To make an appointment at Flushing Hospital’s Dental Department, please call 718-670-5521.

 

All content of this newsletter is intended for general information purposes only and is not intended or implied to be a substitute for professional medical advice, diagnosis or treatment. Please consult a medical professional before adopting any of the suggestions on this page. You must never disregard professional medical advice or delay seeking medical treatment based upon any content of this newsletter. PROMPTLY CONSULT YOUR PHYSICIAN OR CALL 911 IF YOU BELIEVE YOU HAVE A MEDICAL EMERGENCY.

Flushing Hospital Provides Information About Addiction to Valium

There are many highly –addictive substances that have caught the nation’s attention in recent years. Some of these drugs are illegal, but many are prescription medications that when taken inappropriately, can be very dangerous. Flushing Hospital’s Department of Addiction Services would like to educate the community about one of these drugs, Valium.

Valium is the trade name for diazepam, a popular tranquilizing medication or sedative prescribed by both medical doctors and psychiatrists to treat a variety of conditions.  It is most commonly used to relieve the symptoms of anxiety and panic attacks, but it can also be prescribed to help people sleep, prevent seizures, and sooth of muscle spasms.

Valium is intended to strengthen certain neurotransmitters in the brain. These neurotransmitters work to slow down activity in the central nervous system, resulting in pleasurable feelings of relaxation and sedation for the user. While it can be effective when taken correctly, if taken in large doses, for an extended period of time or for reasons other than prescribed, Valium can become very addictive.  Even people who take Valium as prescribed can develop a dependence on the drug.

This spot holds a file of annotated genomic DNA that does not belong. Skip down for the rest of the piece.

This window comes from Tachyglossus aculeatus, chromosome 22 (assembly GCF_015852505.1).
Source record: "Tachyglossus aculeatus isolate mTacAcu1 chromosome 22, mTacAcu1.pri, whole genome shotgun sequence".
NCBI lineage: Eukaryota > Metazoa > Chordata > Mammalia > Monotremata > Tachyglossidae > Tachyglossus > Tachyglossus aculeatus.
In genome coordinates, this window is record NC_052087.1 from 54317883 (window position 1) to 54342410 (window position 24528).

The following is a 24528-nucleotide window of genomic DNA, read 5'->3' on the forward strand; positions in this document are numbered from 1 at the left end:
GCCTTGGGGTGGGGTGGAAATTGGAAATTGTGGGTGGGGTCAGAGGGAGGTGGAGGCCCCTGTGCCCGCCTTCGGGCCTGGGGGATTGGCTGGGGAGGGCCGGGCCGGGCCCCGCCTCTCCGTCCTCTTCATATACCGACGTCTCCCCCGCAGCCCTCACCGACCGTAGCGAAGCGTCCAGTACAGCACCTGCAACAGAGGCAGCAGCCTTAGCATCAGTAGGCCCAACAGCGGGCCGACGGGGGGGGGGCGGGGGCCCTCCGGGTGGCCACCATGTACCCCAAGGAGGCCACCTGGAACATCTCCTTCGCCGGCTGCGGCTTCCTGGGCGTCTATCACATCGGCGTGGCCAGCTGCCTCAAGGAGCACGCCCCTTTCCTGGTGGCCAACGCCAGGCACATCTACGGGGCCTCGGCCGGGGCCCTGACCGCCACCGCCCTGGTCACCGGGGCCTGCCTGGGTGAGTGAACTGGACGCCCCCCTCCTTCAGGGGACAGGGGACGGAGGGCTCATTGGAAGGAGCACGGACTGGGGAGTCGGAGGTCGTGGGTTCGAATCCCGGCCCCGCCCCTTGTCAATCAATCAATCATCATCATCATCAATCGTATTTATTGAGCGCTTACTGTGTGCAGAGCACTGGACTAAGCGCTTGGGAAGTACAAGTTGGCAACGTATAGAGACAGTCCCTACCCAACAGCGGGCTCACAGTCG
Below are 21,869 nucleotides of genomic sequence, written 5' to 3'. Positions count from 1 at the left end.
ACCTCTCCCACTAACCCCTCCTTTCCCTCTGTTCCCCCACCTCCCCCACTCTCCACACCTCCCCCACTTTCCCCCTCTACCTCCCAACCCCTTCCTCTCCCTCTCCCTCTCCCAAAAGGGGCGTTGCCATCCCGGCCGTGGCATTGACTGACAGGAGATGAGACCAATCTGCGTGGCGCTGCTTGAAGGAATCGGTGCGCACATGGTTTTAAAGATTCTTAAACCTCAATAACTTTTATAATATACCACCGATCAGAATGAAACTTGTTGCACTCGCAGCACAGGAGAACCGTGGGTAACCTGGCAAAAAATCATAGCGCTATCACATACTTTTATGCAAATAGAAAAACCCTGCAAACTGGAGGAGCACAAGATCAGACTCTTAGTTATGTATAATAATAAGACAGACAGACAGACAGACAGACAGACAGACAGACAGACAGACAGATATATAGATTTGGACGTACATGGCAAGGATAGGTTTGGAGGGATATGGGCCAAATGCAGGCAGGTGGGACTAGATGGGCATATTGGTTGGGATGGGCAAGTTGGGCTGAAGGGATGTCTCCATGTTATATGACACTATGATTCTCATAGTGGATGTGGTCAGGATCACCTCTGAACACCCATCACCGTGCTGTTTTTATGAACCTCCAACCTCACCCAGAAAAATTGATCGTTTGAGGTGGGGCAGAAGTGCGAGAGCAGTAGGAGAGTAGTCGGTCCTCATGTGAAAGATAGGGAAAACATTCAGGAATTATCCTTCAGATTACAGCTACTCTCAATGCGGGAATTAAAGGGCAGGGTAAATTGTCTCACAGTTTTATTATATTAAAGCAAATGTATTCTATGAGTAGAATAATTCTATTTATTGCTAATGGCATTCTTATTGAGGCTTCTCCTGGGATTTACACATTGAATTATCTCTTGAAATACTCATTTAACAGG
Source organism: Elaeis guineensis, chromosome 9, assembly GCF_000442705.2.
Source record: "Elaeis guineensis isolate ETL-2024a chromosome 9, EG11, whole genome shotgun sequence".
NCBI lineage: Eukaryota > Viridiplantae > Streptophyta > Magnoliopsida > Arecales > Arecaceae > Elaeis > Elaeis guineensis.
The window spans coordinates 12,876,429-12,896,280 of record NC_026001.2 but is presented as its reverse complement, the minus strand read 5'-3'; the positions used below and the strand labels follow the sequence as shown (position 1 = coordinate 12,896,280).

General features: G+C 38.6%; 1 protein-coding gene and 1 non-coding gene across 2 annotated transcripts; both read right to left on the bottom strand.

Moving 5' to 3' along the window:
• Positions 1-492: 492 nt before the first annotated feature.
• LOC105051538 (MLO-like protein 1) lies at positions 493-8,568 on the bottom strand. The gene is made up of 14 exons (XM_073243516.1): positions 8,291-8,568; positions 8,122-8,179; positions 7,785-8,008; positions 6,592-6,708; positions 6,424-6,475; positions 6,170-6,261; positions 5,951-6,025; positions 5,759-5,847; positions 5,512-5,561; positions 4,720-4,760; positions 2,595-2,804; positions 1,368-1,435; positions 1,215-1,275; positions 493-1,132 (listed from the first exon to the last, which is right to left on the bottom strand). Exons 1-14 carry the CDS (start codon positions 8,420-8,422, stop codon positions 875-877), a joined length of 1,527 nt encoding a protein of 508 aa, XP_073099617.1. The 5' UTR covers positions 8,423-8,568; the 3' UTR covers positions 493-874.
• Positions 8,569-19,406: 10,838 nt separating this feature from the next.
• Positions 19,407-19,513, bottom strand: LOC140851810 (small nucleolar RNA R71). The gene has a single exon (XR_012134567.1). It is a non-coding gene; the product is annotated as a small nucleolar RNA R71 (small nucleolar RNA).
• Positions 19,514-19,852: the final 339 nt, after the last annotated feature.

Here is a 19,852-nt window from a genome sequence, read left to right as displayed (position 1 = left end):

Valium addiction rarely develops overnight. In many cases, it can take a few weeks to several months for someone to display signs of Valium abuse.
Some of the symptoms of Valium abuse include:

  • Shaking
  • A change in appearance / hygiene
  • Slow movements and speech
  • Lack of coordination
  • Loss of appetite
  • Excessive sleepiness

If not treated, Valium addiction can lead to many serious physical and mental health issues, including:

  • Mood swings
  • Loss of memory
  • Violent or aggressive tendencies
  • Poor motor function
  • Problems with digestion and urination
  • Slowed respiration
  • Low blood pressure

Taking excess amounts of Valium increases the risk of an accidental overdose. This could end in a coma or even death, especially if it is paired with other drugs like alcohol, which also produces depressant effects on the body.

It is important to seek treatment for a Valium addiction because attempting to quit on your own can be dangerous and in extreme cases, unsupervised withdrawal can lead to seizures and death. It is recommended that withdrawal be overseen by qualified specialists to ensure the safety and comfort of the patient.

To speak to someone at Flushing Hospital’s Addiction Services Department, please call 718=670-5078.

All content of this newsletter is intended for general information purposes only and is not intended or implied to be a substitute for professional medical advice, diagnosis or treatment. Please consult a medical professional before adopting any of the suggestions on this page. You must never disregard professional medical advice or delay seeking medical treatment based upon any content of this newsletter. PROMPTLY CONSULT YOUR PHYSICIAN OR CALL 911 IF YOU BELIEVE YOU HAVE A MEDICAL EMERGENCY.